It is still highly controversial, of course, on whether there really is some form of bias, intended or not, against having women in science, and especially in physics.
They remain a minority in the physical sciences and engineering. Even though their annual share of doctorates in physics has tripled in recent decades, it’s less than 20 percent. Only 10 percent of physics faculty members are women, a ratio that helped prompt an investigation in 2005 by the American Institute of Physics into the possibility of bias.
But the institute found that women with physics degrees go on to doctorates, teaching jobs and tenure at the same rate that men do. The gender gap is a result of earlier decisions. While girls make up nearly half of high school physics students, they’re less likely than boys to take Advanced Placement courses or go on to a college degree in physics.
These numbers don’t surprise two psychologists at Vanderbilt University, David Lubinski and Camilla Persson Benbow, who have been tracking more than 5,000 mathematically gifted students for 35 years.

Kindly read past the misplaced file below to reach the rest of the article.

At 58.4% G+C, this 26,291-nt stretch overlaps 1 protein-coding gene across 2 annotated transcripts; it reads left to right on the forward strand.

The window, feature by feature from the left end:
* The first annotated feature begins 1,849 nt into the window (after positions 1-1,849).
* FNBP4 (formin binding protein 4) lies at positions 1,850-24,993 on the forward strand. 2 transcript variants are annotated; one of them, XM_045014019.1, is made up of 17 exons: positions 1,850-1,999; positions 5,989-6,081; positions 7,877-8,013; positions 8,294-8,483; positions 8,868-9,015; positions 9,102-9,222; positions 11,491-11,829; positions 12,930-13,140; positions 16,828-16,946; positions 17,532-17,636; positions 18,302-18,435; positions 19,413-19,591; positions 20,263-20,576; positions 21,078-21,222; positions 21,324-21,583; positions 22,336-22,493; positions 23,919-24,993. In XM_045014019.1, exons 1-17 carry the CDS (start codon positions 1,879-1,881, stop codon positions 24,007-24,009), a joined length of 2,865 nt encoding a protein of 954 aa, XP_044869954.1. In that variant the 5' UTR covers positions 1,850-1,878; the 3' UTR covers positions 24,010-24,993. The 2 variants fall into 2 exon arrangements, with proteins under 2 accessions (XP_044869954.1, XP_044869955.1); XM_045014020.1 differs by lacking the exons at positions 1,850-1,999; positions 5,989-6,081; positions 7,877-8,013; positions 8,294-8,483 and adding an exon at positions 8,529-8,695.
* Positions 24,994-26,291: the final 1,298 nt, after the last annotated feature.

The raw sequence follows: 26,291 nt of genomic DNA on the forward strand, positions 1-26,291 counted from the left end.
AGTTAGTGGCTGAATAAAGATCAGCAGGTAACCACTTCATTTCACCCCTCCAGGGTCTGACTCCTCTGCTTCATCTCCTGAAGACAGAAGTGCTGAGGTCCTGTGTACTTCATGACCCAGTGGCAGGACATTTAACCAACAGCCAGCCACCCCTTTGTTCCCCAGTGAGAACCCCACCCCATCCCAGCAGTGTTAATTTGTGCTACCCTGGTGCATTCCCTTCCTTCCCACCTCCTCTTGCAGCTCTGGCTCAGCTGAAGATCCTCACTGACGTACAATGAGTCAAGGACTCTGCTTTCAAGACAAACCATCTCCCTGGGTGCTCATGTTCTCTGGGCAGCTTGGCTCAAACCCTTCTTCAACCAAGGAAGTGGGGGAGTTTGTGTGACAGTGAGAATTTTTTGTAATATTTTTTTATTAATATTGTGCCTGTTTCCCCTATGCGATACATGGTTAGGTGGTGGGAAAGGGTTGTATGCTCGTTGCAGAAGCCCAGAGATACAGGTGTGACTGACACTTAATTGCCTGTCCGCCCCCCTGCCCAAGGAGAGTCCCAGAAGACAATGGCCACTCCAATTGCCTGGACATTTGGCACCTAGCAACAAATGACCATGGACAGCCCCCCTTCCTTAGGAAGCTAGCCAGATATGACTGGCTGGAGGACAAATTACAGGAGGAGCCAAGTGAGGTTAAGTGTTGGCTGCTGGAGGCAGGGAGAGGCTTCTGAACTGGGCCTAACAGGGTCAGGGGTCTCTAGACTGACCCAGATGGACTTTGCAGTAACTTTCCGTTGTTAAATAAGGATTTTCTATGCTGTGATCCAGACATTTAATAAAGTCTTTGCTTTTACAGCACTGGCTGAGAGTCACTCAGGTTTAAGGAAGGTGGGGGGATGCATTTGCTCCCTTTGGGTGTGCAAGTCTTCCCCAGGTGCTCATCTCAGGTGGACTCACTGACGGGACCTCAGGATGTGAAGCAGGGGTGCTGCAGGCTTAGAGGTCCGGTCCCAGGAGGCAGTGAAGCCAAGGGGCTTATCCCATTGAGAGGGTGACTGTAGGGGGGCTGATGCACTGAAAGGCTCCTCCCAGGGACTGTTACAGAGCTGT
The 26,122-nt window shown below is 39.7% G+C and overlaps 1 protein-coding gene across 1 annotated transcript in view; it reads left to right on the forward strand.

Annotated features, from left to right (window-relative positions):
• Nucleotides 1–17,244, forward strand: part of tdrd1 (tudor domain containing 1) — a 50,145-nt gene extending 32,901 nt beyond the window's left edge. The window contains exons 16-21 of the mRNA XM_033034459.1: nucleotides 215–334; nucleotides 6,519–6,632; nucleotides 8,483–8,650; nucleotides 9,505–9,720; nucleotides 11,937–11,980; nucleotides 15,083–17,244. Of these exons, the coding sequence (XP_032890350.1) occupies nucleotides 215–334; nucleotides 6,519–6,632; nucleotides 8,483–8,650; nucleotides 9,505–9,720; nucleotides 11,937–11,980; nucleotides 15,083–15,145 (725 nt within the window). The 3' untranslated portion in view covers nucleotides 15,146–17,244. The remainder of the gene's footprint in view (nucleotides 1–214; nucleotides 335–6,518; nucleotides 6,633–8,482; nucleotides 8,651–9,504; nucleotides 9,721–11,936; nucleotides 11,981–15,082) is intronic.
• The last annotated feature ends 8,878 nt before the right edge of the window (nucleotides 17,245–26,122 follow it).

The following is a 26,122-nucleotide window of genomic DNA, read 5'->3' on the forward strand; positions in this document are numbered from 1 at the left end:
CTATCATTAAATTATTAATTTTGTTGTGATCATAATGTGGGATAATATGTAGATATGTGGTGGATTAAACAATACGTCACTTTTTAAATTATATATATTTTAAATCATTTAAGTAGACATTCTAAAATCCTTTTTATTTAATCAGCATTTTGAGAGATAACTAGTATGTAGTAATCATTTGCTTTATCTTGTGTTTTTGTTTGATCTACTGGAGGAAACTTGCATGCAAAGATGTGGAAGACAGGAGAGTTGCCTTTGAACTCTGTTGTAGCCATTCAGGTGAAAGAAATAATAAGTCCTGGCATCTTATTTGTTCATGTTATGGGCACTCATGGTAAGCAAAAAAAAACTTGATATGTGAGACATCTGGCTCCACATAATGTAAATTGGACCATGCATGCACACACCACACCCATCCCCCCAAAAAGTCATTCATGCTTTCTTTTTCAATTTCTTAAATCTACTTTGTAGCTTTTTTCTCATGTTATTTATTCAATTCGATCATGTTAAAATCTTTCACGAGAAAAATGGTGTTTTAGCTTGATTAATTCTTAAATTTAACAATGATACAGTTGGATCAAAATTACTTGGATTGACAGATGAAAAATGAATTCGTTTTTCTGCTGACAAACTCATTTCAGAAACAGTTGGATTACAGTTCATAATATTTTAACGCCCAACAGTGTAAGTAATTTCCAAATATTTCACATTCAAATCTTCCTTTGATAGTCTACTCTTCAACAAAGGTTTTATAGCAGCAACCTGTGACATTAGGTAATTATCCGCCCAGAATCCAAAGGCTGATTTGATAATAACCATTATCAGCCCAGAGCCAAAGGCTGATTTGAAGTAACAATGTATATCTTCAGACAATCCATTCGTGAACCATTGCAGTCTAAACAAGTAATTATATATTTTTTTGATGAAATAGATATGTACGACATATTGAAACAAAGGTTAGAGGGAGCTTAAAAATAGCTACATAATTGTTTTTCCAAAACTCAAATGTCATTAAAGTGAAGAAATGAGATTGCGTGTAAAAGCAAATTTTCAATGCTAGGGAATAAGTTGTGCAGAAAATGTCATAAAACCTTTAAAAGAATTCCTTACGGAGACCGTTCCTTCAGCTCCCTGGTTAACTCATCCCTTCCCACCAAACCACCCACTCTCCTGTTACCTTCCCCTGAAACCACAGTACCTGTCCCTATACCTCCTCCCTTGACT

They found that starting at age 12, the girls tended to be better rounded than the boys: they had relatively strong verbal skills in addition to math, and they showed more interest in “organic” subjects involving people and other living things. Despite of their mathematical prowess, they were less likely than boys to go into physics or engineering.
I think that there is one important point that those who are trying to push a policy one way or the other onto this group of people, who are scientists. These scientists tend to also be experts in the nature and validity of the "evidence" being used. So don't expect them to simply sit back and accept all of these various conclusions being forced onto them. If you think that there's a valid evidence for something, it better be something stronger than just some anecdotal evidence, or else it will be challenged.